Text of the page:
Sunday, August 31, 2014

The One I Love (**)

Directed by Charlie McDowell


Outside of their breakout hit from 2005, The Puffy Chair, the Duplass brothers' films have always felt like high concepts searching for a meaning. The plots and scripts are tight and the performances are inspired, but the substance behind it all is fleeting and unremarkable. For The One I Love, the Duplass brothers, Jay and Mark, are only listed as producers. The director is first-timer Charlie McDowell who, with one film, shows that he already has a profoundly more astute cinematic eye and attention to visual detail that the Mumblecore legends never really had. The script, written by Justin Lader, defies reality in ways that the Duplasses have never dared to do - a stab at Charlie Kaufman that's just unique enough to not feel completely derivative. And yet, the film still feels like the air has been let out. For all its zaniness, what is The One I Love actually getting at? The film's main conceit has been held so tightly under wraps, and all reviews have followed the filmmaker's wishes of keeping the main twist a secret. It's an interesting marketing ploy that inspires curiosity but also requires cooperation from others, and surprisingly The One I Love has gotten that cooperation. But with all this budding interest, can the film hold itself up under the scrutiny?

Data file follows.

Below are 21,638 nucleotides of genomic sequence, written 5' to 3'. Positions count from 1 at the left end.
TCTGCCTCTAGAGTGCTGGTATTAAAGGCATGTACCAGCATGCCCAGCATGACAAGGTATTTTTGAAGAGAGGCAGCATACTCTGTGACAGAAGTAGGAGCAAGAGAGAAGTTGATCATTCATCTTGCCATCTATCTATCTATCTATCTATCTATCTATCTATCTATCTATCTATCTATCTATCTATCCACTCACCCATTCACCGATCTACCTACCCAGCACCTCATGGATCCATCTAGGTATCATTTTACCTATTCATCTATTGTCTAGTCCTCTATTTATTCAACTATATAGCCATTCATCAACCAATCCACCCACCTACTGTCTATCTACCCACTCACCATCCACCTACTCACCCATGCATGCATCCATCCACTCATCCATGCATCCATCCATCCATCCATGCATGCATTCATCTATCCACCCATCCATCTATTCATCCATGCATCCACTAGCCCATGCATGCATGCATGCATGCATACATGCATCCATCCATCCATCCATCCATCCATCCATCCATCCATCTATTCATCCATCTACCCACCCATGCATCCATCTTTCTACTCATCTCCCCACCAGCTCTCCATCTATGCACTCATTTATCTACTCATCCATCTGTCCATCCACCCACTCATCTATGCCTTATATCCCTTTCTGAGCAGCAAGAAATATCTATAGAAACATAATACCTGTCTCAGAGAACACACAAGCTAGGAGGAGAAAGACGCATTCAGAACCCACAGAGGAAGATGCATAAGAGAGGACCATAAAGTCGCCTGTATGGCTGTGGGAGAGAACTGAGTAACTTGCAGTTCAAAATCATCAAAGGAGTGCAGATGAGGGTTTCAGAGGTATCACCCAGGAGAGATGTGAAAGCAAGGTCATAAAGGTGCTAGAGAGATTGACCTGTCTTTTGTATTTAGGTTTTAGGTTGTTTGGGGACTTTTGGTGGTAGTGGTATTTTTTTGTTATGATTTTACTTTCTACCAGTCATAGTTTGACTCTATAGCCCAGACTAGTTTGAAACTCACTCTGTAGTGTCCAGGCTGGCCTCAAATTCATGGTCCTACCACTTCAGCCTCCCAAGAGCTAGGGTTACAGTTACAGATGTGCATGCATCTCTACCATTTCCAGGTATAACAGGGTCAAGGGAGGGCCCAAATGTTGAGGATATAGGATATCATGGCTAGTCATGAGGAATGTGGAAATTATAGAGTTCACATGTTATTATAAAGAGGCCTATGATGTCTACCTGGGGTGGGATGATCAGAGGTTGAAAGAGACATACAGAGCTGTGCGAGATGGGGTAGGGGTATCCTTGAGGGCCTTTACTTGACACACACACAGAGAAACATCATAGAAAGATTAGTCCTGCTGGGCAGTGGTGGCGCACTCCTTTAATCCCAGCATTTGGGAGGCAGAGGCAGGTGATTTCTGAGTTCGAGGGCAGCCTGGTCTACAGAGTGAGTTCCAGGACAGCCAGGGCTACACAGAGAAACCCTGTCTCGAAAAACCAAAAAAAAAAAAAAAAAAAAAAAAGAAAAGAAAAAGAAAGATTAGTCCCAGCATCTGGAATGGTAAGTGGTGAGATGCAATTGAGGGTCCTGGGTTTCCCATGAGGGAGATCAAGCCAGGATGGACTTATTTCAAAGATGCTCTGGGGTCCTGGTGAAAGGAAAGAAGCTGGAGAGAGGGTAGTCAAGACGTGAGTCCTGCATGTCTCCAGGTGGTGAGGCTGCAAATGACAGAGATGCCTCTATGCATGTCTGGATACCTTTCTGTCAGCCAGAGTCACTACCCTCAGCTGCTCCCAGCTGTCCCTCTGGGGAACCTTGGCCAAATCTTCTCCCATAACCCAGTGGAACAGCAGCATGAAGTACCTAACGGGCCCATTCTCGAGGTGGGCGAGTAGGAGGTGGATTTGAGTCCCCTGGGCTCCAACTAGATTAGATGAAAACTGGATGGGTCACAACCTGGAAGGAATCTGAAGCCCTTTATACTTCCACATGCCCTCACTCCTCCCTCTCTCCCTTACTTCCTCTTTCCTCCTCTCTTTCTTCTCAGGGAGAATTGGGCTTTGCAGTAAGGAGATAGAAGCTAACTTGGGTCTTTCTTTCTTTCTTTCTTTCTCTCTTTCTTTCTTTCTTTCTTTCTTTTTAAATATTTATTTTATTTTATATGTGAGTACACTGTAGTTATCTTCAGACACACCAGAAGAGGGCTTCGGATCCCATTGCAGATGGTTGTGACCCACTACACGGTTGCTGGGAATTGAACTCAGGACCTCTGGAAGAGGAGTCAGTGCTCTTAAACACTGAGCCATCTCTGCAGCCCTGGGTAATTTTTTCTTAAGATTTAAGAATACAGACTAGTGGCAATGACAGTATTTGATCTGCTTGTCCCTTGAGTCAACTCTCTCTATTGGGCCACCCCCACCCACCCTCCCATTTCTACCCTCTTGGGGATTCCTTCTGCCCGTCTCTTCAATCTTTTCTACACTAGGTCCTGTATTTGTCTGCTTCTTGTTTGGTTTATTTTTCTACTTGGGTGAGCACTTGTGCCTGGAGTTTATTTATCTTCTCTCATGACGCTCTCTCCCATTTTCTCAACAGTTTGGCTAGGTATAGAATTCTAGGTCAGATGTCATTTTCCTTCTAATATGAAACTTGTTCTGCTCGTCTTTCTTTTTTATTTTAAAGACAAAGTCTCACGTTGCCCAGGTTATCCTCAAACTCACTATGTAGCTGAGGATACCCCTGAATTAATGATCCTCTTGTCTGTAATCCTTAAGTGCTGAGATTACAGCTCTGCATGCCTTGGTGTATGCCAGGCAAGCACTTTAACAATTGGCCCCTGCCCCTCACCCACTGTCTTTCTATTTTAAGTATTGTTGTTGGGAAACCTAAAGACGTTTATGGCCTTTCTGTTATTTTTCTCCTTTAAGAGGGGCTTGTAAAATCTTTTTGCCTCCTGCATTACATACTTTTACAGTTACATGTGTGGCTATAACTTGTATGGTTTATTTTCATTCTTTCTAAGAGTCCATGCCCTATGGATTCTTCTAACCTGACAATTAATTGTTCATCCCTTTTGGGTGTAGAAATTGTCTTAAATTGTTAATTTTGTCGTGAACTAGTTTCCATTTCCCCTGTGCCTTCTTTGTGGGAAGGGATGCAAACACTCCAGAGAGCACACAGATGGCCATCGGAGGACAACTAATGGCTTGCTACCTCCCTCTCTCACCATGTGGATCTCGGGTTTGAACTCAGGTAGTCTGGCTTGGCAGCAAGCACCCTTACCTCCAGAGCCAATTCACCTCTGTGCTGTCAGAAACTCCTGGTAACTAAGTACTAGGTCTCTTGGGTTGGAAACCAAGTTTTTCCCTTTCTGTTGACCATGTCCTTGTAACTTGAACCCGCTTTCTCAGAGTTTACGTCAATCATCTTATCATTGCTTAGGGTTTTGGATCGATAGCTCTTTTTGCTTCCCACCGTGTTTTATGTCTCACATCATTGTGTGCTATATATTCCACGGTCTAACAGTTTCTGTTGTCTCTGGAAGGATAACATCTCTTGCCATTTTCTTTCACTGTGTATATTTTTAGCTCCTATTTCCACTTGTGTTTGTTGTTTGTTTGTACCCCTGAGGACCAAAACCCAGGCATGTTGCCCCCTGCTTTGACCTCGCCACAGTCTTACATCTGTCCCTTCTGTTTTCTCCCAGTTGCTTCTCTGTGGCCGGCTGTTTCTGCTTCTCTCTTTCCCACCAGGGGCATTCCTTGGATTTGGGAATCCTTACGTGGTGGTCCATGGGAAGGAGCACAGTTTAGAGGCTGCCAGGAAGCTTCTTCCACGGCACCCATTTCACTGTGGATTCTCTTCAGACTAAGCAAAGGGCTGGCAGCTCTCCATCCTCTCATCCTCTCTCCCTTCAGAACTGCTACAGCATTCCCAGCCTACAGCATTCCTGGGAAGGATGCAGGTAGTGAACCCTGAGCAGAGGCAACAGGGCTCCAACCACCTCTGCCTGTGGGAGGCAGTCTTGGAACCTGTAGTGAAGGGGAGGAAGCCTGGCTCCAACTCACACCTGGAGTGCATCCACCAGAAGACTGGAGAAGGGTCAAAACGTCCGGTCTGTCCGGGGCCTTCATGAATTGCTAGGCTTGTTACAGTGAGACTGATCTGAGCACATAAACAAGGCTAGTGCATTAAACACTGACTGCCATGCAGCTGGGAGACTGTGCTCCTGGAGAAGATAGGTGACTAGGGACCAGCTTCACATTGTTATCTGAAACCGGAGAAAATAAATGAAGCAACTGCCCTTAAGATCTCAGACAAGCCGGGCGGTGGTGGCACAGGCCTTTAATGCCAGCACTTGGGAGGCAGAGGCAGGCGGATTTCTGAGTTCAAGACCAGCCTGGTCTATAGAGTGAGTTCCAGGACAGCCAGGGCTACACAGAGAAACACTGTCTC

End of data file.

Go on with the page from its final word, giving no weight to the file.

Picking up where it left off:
Monday, August 25, 2014

Love is Strange (***1/2)

Directed by Ira Sachs


Love is Strange is such an understated piece of filmmaking that some may not realize just how powerful it is. The story's protagonists are two upper-middle-aged gay men who've just gotten married, but it is not trying to be progressive or break the mold on serious social issues. It's a very measured document of love, marriage, family and getting older, that has glimmers of social tensions in the background because, well, those kinds of things are always playing back-up to the main spectacle that is the drama of our current lives. It's two stars are Alfred Molina and John Lithgow - both veteran performers known well for their training, their work on the stage and their reliable supporting work in films. Neither have ever had any real chance to carry a movie as its star, and even now with this film, they share that burden together. In a way, that lends heavily toward Love is Strange's balanced, generous ensemble which they lead without an ounce of competition or showmanship. It's a wonderful experience, crafted by director Ira Sachs into one of the most genuine movie experiences of the year.